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Philip Plumlee wrote:

> My pet theory is that static typing is good for low-level code, and
> dynamic typing good for high-level code.

That's kind of self forfilling. I think the best solution is a language
which offers both. It's pains me to say it but I think languages like C#
are a step in the right direction, although I don't think C# is really
dynamic, or high level, it just has more introspection, GC etc over
things like C++. I much prefer programming in Python to looking at C# as
it's so productive. You don't (I think) have mapping types and lists etc
in C# which are nearly as flexible as languages like Lua, Python, Perl

I'd like to see Lua add some static language functionality as Lua is
highly dynamic and configurable, certainly more "easily" so than Python.
It would be nice to have more optional compile time information about
scripts and support for "static" constructs. A small Lua script can
generate a lot of runtime dynamic allocation. I wouldn't be at all
surprised if this was the reason for Bioware avoiding Lua, especially if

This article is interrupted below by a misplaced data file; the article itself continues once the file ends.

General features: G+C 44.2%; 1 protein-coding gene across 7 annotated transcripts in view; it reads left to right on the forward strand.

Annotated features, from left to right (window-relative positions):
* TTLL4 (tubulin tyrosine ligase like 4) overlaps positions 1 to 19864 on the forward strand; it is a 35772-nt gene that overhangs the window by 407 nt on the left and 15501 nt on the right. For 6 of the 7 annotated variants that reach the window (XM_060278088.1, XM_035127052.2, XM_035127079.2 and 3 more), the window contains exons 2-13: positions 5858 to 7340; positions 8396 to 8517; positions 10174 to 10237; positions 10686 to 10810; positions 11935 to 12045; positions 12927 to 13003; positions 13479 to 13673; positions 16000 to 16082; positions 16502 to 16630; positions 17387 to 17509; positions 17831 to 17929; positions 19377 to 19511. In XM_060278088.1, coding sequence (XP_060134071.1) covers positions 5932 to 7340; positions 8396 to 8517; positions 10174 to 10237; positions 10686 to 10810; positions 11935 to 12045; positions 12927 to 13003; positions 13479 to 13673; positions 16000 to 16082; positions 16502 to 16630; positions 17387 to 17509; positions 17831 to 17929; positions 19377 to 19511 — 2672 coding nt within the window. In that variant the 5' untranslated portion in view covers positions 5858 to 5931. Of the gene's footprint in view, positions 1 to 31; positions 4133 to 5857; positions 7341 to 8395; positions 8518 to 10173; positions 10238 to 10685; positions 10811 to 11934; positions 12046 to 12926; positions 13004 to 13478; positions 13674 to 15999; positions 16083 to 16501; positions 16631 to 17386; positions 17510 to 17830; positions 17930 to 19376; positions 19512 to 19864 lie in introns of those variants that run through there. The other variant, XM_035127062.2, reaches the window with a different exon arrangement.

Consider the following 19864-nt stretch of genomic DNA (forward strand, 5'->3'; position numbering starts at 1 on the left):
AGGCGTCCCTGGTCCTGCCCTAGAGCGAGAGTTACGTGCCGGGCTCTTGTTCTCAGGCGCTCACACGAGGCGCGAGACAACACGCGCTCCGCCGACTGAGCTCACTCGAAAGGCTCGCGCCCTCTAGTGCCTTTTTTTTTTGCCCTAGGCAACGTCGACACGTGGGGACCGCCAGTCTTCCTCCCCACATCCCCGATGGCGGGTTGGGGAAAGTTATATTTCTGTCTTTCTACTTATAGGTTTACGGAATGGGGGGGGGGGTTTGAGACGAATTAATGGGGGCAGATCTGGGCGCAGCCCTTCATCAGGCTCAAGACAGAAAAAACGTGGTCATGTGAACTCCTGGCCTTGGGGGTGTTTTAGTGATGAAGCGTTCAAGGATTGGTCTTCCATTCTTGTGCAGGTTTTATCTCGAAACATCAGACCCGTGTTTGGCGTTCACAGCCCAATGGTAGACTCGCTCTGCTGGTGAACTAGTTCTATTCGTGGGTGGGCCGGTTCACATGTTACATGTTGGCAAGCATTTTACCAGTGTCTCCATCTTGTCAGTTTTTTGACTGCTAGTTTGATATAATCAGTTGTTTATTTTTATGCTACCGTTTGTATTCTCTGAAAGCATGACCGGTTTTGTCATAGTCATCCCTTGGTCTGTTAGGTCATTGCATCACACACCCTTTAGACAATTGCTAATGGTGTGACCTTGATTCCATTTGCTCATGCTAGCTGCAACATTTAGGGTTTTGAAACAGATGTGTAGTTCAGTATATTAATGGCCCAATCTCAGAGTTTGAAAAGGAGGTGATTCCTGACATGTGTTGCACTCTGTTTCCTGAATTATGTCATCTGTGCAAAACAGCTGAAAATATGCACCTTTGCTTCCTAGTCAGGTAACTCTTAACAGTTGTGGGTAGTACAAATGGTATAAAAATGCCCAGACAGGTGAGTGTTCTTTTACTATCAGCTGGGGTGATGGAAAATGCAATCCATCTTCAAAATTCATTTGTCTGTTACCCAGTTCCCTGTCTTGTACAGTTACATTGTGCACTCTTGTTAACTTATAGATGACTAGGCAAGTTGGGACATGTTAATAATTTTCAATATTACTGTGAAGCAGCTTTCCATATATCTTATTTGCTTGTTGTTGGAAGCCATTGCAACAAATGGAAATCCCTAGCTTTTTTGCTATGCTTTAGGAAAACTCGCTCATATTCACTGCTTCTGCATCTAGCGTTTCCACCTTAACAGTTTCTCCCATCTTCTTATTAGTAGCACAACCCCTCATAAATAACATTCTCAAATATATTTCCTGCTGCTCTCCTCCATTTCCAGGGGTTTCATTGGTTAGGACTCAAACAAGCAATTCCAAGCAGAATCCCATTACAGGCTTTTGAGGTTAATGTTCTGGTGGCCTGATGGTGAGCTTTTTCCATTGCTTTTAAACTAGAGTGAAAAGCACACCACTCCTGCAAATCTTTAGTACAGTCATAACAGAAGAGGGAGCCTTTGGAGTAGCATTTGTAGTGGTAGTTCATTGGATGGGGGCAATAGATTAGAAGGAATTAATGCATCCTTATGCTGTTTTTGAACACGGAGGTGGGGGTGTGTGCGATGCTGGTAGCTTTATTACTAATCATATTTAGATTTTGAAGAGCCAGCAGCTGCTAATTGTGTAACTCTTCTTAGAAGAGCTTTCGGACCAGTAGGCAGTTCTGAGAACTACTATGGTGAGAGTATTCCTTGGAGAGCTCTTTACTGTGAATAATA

you have several thousand lines of code. -- Lua is still better than a
lot of languages (e.g. Java) but still extra data is generated.

 * When you register a function you pass a string and C pointer. The
string is duplicated and hashed and the function pointer wrapped in a
closure. Fine. But if you have several hundred of these they add up. (I
described a method of getting round this using a dispatch system a
couple of months ago).

 * When you have a local table in a function this is generated from VM
commands and them garbage collected. It would be nice to have "static
const" tables which didn't have to be generated and were read like
locals are.